In 2012 I was introduced to the interesting 19th century process of wet plate collodion photography. The whole process from taking the picture to development happened in less than ten minutes apart. It is a labor intensive process that keeps you active and on your feet from the start to the finished product. Tin types were relatively quick and inexpensive to make in the 19th century and remain popular. Today where everything is quickly becoming digital artists like, John Coffer and David Emitt Adams still enjoy utilizing this process in their work. Adams led a wet plate collodion workshop making tin types October 27th thru October 28th at Art Intersection in Gilbert, Arizona. He explained how he got started with John Coffer, his mentor in the field and the material requirements needed before taking us step by step into the process.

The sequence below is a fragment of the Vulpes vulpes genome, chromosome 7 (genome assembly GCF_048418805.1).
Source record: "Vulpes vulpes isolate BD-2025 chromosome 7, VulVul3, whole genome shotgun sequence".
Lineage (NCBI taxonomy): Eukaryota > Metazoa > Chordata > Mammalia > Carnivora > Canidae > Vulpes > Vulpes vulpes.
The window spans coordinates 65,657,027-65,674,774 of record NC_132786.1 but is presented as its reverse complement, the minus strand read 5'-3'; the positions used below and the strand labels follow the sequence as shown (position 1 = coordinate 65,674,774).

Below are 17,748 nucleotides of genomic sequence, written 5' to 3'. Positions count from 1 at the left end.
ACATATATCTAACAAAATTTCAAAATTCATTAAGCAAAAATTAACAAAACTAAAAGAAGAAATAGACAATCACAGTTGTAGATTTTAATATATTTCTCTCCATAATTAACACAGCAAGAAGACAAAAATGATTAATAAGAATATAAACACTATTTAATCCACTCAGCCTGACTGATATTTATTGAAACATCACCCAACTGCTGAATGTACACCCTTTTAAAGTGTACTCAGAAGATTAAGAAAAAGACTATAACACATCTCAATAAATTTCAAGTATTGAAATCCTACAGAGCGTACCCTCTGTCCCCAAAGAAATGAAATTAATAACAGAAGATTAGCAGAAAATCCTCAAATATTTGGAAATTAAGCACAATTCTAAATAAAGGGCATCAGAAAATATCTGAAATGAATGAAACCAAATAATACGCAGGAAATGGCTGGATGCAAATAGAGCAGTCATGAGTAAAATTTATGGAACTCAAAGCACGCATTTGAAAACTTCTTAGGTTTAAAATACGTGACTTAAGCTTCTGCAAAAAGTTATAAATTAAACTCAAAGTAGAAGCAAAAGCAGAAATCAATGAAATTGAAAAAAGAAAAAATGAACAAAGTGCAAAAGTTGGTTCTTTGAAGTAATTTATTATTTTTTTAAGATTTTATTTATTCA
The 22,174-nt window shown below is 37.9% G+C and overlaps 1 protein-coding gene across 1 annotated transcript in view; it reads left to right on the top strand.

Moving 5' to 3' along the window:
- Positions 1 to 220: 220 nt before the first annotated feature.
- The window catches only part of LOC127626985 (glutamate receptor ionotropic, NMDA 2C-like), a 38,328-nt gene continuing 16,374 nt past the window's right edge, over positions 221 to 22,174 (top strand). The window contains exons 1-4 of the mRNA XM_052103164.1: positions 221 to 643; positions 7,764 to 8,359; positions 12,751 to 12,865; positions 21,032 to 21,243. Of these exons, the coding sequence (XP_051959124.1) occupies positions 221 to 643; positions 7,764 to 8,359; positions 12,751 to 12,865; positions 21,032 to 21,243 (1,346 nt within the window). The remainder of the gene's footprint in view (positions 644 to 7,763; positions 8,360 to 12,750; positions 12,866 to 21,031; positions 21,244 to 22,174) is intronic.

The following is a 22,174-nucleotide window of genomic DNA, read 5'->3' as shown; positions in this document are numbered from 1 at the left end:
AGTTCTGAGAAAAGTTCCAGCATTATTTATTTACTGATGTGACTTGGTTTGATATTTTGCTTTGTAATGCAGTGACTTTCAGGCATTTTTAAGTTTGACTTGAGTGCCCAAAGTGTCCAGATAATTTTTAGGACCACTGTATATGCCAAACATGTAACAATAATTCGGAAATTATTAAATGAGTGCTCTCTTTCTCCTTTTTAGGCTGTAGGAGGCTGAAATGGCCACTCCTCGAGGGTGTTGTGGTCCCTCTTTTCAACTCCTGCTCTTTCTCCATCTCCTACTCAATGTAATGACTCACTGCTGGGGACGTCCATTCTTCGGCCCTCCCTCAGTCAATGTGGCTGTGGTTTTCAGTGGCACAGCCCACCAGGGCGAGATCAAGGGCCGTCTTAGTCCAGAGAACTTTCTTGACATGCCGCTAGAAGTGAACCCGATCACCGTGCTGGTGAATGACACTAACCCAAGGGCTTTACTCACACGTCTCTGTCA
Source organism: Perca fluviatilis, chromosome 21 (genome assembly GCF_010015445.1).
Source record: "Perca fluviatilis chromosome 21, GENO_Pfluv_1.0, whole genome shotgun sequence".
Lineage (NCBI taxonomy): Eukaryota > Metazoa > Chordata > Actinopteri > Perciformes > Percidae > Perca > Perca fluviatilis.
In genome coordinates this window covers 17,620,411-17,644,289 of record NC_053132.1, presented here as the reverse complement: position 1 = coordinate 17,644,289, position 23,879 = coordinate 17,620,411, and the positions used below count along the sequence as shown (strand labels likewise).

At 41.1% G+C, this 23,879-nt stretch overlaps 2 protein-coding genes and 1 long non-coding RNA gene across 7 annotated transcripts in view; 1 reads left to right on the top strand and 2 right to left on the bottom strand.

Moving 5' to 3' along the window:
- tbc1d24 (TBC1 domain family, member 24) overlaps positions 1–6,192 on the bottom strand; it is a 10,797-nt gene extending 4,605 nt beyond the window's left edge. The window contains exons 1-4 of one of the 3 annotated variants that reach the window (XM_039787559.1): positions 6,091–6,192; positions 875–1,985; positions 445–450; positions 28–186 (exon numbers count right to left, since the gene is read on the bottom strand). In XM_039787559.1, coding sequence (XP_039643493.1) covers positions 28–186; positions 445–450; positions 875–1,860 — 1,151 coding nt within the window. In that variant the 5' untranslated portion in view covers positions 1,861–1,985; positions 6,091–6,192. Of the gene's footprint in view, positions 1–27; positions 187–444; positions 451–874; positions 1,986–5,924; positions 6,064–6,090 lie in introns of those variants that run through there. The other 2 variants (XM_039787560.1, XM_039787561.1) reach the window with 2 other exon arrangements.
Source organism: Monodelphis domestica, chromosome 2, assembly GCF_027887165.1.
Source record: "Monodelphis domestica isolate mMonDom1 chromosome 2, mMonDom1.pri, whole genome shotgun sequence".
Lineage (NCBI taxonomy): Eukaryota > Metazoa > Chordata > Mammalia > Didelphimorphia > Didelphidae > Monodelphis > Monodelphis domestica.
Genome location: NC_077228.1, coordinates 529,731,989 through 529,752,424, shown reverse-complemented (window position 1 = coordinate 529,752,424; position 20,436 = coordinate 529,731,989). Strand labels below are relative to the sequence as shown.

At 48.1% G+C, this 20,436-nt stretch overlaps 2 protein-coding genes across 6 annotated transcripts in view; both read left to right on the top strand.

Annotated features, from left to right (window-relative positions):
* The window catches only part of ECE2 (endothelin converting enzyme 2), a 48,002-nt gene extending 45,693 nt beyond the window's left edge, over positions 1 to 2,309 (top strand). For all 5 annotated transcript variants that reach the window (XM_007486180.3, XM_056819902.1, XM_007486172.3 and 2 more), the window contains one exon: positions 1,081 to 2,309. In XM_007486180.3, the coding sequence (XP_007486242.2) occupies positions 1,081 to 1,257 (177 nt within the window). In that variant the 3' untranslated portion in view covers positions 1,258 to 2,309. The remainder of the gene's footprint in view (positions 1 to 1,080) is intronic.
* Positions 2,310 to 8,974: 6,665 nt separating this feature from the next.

* Always wear protective eye wear when you are pouring collodion and developing plates and seek immediate medical attention if you get any chemistry in your eyes! Also It is important to wear gloves while handling your plate with the chemistry.
Awe! The varnishing/drying room; I can still smell the scent of lavender varnish on some of my tin types!